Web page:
If for nothing else, Genyusha Zelkowitz aka Genya “Goldie” Ravan should be known for her hits recorded under the name Goldie and the Gingerbreads in the early 1960s. The group was the first all-female band signed to a major label – anticipating by over a decade bands like the Runaways and later on the entire Riot Grrls phenomenon. But more importantly, their sound was as funky and alive as anything coming out of Motown. Indeed, listening to tracks like “Knowin’” and “Look for Me Baby” today, you could easily be forgiven for thinking you were hearing a black group like Diana Ross & the Supremes rather than a band fronted by a Holocaust survivor raised in New York City’s Lower East Side.
Genya Ravan’s story is the stuff of real-life drama, a tale of fleeing Nazis through a dark European forest, family dysfunction, sexual and physical abuse, childhood rebellion, nude modeling, and all-around juvenile delinquency, worthy of a Marlon Brando movie from the 1950s. But the young Goldie Zelkowitz was a genuine rebel with a cause – in her case, escaping her past and her family to become something else, something as far away and as different from where she came and what was expected of her.
Married off to a much older man at the young age of 16, Zelkowitz refused to perform her “wifely duties” with him, instead hopping on back of the first motorcycle that roared down her street, riding all the way to Southern California. It wasn’t the first and wouldn’t be the last of her escapes and reinventions, the greatest transformation being a most unlikely female rock star – not just a singer in a girl group, but a full-fledged rock ‘n’ roll frontwoman – signed by legendary impresario Ahmet Ertegun to Atlantic Records and touring the U.K. and Europe on bills shared with the Beatles, the Rolling Stones, the Animals, the Yardbirds, the Hollies, and the Kinks.
Ravan boasted a deep, sandpapery-rough sexy voice that anticipated Janis Joplin and a proto-feminist commitment to being the leader of an all-female outfit — perhaps to the ultimate detriment of her career. After numerous personnel changes, shifting musical trends, and already being old hat by the late 1960s, the Gingerbreads split for good, and Ravan went on to be lead vocalist for the short-lived Ten Wheel Drive, a rock-fusion group similar in style to Blood, Sweat & Tears and Chicago.
But Ravan wasn’t done blazing trails. In the 1970s, already a seasoned hand onstage and in the recording studio, she broke the glass ceiling to become the most prominent female record producer in the music industry, working with Ronnie Spector, Wayne Cobham, Eric Weissberg, Lenny Kaye, Felix Caviliere, punk band the Dead Boys, and eventually to head up the CBGB record label.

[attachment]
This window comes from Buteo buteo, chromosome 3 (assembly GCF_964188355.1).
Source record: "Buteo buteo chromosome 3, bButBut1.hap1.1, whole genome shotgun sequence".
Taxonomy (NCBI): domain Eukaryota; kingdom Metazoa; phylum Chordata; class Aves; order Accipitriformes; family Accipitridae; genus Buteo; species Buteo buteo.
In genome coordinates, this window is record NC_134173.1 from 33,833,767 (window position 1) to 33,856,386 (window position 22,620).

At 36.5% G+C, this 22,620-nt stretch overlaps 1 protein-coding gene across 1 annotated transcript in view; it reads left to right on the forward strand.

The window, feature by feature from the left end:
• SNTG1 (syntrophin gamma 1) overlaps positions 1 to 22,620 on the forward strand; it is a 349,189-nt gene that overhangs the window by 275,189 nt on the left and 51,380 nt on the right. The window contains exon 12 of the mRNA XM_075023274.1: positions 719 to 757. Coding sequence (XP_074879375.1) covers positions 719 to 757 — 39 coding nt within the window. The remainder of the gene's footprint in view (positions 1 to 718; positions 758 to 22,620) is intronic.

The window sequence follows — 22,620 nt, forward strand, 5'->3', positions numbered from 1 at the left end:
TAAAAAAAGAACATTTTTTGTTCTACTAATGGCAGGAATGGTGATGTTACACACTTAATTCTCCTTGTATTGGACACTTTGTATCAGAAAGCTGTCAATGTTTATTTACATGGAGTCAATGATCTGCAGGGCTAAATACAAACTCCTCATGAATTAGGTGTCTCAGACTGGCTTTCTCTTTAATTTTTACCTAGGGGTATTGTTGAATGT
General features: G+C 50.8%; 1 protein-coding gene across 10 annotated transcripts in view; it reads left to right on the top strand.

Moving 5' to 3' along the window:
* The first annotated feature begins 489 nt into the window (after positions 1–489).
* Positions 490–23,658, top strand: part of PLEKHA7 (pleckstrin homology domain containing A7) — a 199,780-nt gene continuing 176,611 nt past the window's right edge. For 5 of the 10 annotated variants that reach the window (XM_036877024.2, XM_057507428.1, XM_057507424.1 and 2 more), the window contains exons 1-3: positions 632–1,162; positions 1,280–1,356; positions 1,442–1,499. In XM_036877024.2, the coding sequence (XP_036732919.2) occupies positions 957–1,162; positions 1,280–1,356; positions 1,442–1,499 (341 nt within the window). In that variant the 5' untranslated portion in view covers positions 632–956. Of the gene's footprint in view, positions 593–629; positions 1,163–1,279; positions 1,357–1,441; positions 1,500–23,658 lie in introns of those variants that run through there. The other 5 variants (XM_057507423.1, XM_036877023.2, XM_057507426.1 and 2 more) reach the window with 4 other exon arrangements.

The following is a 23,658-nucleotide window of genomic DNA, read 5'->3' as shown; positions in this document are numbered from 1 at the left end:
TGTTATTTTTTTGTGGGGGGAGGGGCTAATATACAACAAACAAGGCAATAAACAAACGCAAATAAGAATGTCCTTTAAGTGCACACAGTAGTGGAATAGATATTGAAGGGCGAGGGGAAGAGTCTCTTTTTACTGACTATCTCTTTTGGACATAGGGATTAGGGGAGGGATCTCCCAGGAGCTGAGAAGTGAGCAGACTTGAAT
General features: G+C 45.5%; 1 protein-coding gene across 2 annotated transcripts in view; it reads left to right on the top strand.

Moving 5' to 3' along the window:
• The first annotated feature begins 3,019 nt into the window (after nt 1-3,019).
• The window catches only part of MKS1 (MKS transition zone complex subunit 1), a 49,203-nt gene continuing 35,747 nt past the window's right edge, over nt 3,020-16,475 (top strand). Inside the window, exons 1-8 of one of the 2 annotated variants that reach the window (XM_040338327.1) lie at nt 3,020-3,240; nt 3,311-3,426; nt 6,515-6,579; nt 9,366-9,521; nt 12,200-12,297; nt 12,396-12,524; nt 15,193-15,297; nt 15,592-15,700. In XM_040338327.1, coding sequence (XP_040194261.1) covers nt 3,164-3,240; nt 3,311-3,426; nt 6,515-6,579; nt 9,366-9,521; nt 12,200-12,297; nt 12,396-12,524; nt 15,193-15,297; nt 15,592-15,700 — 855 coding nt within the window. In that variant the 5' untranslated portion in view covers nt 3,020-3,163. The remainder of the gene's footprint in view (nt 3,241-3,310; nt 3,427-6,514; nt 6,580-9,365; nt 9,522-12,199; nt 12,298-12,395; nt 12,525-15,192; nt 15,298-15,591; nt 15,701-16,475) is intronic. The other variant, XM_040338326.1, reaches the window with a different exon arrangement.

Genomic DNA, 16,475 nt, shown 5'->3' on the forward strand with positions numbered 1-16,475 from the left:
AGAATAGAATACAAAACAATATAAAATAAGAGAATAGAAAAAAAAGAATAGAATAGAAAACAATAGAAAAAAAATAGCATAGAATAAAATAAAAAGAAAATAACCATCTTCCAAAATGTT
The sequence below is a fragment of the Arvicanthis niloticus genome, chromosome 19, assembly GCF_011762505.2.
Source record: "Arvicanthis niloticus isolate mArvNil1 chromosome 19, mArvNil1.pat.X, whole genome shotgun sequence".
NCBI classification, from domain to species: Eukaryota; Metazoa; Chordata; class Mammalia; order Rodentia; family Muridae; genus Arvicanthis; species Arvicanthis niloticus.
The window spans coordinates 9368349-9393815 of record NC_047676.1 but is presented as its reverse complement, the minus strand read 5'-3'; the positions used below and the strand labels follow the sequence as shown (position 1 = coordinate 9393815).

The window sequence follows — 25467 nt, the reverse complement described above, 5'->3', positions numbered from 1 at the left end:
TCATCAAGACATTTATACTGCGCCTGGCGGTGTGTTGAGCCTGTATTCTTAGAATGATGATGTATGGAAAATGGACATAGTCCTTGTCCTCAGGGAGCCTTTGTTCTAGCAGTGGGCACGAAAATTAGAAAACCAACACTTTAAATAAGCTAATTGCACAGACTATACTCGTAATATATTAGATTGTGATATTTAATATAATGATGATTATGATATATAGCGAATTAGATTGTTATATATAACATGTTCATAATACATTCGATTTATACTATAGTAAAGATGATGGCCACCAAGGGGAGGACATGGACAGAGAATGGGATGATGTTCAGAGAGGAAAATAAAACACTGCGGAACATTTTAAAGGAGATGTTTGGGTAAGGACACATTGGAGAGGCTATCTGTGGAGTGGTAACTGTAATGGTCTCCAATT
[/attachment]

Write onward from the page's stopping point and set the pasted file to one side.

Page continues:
Ravan recounted her amazing life story in her tell-all memoir, “Lollipop Lounge: Memoirs of a Rock and Roll Refugee,” in 2003. For the last few years, she has been working with Chris Henry, artistic director of Royal Family Productions, to translate her story to the stage as a musical, which is currently being given a work-in-progress production called “Rock and Roll Refugee” at Royal Family near Times Square.
The 90-minute one-act is presumably just the beginning of a piece that aspires to be an inventive, cutting-edge rock musical. In its current incarnation, theatergoers mostly get Ravan’s back story, dwelling on her miserable childhood, her cruel but sympathetic parents, and her initial attempts at rebellion. It only hints at things to come in the form of a Greek-chorus style band, fronted by one of three Goldies in the cast, performing above the main action on a bi-level set, and meant to represent the shape and sound of things to come.
As currently written, the show places great emphasis on Ravan’s upbringing in a survivor family desperate to cling to their Jewishness while at the same time utterly repressing their past, including the deaths of two young sons and everyone else in their extended family. As such, it’s a much more Jewish story than Ravan’s autobiography, and one which relies on recent songs written by Ravan in a blander, more contemporary style rather than her astonishingly soulful hits of the 1960s.
One looks forward to the eventual act two of “Rock and Roll Refugee,” which will transform the sordid story of Genyusha Zelkowitz into the shattering yet inspirational tale of Genya Ravan’s redemption and triumph over adversity.
Seth Rogovoy frequently writes about popular culture for the Forward.